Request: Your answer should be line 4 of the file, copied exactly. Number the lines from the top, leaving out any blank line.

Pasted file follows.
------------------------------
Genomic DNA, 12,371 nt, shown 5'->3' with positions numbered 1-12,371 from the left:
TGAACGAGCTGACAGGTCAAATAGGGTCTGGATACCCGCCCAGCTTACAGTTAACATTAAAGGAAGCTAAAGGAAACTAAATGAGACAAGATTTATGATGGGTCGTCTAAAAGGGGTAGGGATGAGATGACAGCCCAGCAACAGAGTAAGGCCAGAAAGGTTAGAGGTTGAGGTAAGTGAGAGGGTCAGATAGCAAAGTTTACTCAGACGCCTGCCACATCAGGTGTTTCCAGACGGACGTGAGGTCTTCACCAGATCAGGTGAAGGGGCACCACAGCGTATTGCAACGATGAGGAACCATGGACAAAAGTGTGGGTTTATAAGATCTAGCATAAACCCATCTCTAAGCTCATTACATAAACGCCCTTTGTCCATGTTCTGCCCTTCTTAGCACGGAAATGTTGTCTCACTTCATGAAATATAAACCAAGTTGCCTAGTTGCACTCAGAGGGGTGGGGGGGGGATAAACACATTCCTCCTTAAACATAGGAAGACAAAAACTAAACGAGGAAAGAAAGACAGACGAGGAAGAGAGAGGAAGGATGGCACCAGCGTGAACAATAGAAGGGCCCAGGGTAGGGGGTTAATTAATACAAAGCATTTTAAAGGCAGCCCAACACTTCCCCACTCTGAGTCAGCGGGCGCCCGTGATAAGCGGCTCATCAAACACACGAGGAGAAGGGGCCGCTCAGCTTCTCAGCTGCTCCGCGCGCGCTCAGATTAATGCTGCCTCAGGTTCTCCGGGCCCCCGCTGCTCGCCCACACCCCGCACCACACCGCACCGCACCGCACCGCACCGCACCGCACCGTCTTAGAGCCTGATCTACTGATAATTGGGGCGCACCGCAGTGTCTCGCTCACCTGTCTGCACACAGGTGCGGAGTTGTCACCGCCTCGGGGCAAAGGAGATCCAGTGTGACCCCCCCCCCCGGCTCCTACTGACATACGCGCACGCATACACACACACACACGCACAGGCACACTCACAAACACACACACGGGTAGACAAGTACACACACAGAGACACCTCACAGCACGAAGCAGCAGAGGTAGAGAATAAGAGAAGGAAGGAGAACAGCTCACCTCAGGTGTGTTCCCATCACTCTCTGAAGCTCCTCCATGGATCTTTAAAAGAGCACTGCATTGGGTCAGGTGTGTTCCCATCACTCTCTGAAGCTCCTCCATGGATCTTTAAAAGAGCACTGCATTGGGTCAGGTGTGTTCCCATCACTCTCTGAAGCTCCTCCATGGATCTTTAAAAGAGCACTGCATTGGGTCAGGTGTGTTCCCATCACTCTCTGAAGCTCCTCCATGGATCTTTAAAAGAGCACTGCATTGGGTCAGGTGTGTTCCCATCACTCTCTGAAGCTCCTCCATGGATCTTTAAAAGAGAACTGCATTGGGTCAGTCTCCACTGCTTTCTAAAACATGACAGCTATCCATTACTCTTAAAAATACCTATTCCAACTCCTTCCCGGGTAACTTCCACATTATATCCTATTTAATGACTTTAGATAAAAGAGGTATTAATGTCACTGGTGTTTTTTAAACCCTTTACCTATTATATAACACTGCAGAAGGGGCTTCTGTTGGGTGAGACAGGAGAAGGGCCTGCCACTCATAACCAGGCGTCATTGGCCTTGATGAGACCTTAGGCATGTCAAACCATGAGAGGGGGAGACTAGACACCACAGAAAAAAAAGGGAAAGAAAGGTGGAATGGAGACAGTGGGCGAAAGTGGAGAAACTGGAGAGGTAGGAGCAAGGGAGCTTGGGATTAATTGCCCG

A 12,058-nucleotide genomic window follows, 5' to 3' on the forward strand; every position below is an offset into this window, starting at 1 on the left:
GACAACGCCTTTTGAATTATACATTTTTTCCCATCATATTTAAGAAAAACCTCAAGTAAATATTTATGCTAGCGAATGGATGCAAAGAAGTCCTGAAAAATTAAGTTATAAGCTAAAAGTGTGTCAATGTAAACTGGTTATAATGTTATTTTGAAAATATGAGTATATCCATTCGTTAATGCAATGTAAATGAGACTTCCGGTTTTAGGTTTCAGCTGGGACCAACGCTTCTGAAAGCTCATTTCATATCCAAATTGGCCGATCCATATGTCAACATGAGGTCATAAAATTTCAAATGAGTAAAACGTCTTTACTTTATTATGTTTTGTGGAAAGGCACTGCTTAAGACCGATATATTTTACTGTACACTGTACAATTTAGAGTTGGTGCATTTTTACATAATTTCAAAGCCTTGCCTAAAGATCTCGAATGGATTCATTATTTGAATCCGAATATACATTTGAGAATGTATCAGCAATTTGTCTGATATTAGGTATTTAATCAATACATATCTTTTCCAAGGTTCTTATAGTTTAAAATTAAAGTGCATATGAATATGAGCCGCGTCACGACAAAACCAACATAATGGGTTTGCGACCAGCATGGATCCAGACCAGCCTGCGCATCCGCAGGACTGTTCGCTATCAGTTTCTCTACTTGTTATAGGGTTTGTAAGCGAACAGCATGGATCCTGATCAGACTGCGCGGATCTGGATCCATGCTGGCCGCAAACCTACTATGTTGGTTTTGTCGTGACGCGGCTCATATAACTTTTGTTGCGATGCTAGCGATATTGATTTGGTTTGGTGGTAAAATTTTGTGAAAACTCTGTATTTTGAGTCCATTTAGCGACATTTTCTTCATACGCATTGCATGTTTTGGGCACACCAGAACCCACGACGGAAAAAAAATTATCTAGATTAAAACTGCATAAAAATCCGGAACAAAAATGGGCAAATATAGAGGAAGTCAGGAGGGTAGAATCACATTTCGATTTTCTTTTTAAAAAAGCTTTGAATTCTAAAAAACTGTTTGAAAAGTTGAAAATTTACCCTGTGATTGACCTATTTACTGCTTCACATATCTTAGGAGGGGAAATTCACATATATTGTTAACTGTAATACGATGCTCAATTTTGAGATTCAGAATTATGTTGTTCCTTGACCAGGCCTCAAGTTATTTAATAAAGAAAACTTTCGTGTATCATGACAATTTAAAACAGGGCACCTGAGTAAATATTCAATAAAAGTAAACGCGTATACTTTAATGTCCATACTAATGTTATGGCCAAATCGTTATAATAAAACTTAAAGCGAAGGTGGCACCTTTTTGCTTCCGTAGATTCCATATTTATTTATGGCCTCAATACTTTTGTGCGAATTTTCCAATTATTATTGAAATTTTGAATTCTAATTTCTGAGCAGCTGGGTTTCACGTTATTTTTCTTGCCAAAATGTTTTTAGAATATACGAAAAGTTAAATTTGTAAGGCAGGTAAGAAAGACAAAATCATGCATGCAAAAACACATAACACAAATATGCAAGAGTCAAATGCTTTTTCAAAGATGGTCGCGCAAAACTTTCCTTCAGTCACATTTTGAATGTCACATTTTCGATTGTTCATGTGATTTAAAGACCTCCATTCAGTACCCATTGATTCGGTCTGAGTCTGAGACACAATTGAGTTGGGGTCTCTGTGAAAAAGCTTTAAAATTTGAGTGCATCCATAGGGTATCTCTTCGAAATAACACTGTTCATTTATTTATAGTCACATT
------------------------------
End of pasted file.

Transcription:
GACAACGCCTTTTGAATTATACATTTTTTCCCATCATATTTAAGAAAAACCTCAAGTAAATATTTATGCTAGCGAATGGATGCAAAGAAGTCCTGAAAAATTAAGTTATAAGCTAAAAGTGTGTCAATGTAAACTGGTTATAATGTTATTTTGAAAATATGAGTATATCCATTCGTTAATGCAATGTAAATGAGACTTCCGGTTTTAGGTTTCAGCTGGGACCAACGCTTCTGAAAGCTCATTTCATATCCAAATTGGCCGATCCATATGTCAACATGAGGTCATAAAATTTCAAATGAGTAAAACGTCTTTACTTTATTATGTTTTGTGGAAAGGCACTGCTTAAGACCGATATATTTTACTGTACACTGTACAATTTAGAGTTGGTGCATTTTTACATAATTTCAAAGCCTTGCCTAAAGATCTCGAATGGATTCATTATTTGAATCCGAATATACATTTGAGAATGTATCAGCAATTTGTCTGATATTAGGTATTTAATCAATACATATCTTTTCCAAGGTTCTTATAGTTTAAAATTAAAGTGCATATGAATATGAGCCGCGTCACGACAAAACCAACATAATGGGTTTGCGACCAGCATGGATCCAGACCAGCCTGCGCATCCGCAGGACTGTTCGCTATCAGTTTCTCTACTTGTTATAGGGTTTGTAAGCGAACAGCATGGATCCTGATCAGACTGCGCGGATCTGGATCCATGCTGGCCGCAAACCTACTATGTTGGTTTTGTCGTGACGCGGCTCATATAACTTTTGTTGCGATGCTAGCGATATTGATTTGGTTTGGTGGTAAAATTTTGTGAAAACTCTGTATTTTGAGTCCATTTAGCGACATTTTCTTCATACGCATTGCATGTTTTGGGCACACCAGAACCCACGACGGAAAAAAAATTATCTAGATTAAAACTGCATAAAAATCCGGAACAAAAATGGGCAAATATAGAGGAAGTCAGGAGGGTAGAATCACATTTCGATTTTCTTTTTAAAAAAGCTTTGAATTCTAAAAAACTGTTTGAAAAGTTGAAAATTTACCCTGTGATTGACCTATTTACTGCTTCACATATCTTAGGAGGGGAAATTCACATATATTGTTAACTGTAATACGATGCTCAATTTTGAGATTCAGAATTATGTTGTTCCTTGACCAGGCCTCAAGTTATTTAATAAAGAAAACTTTCGTGTATCATGACAATTTAAAACAGGGCACCTGAGTAAATATTCAATAAAAGTAAACGCGTATACTTTAATGTCCATACTAATGTTATGGCCAAATCGTTATAATAAAACTTAAAGCGAAGGTGGCACCTTTTTGCTTCCGTAGATTCCATATTTATTTATGGCCTCAATACTTTTGTGCGAATTTTCCAATTATTATTGAAATTTTGAATTCTAATTTCTGAGCAGCTGGGTTTCACGTTATTTTTCTTGCCAAAATGTTTTTAGAATATACGAAAAGTTAAATTTGTAAGGCAGGTAAGAAAGACAAAATCATGCATGCAAAAACACATAACACAAATATGCAAGAGTCAAATGCTTTTTCAAAGATGGTCGCGCAAAACTTTCCTTCAGTCACATTTTGAATGTCACATTTTCGATTGTTCATGTGATTTAAAGACCTCCATTCAGTACCCATTGATTCGGTCTGAGTCTGAGACACAATTGAGTTGGGGTCTCTGTGAAAAAGCTTTAAAATTTGAGTGCATCCATAGGGTATCTCTTCGAAATAACACTGTTCATTTATTTATAGTCACATT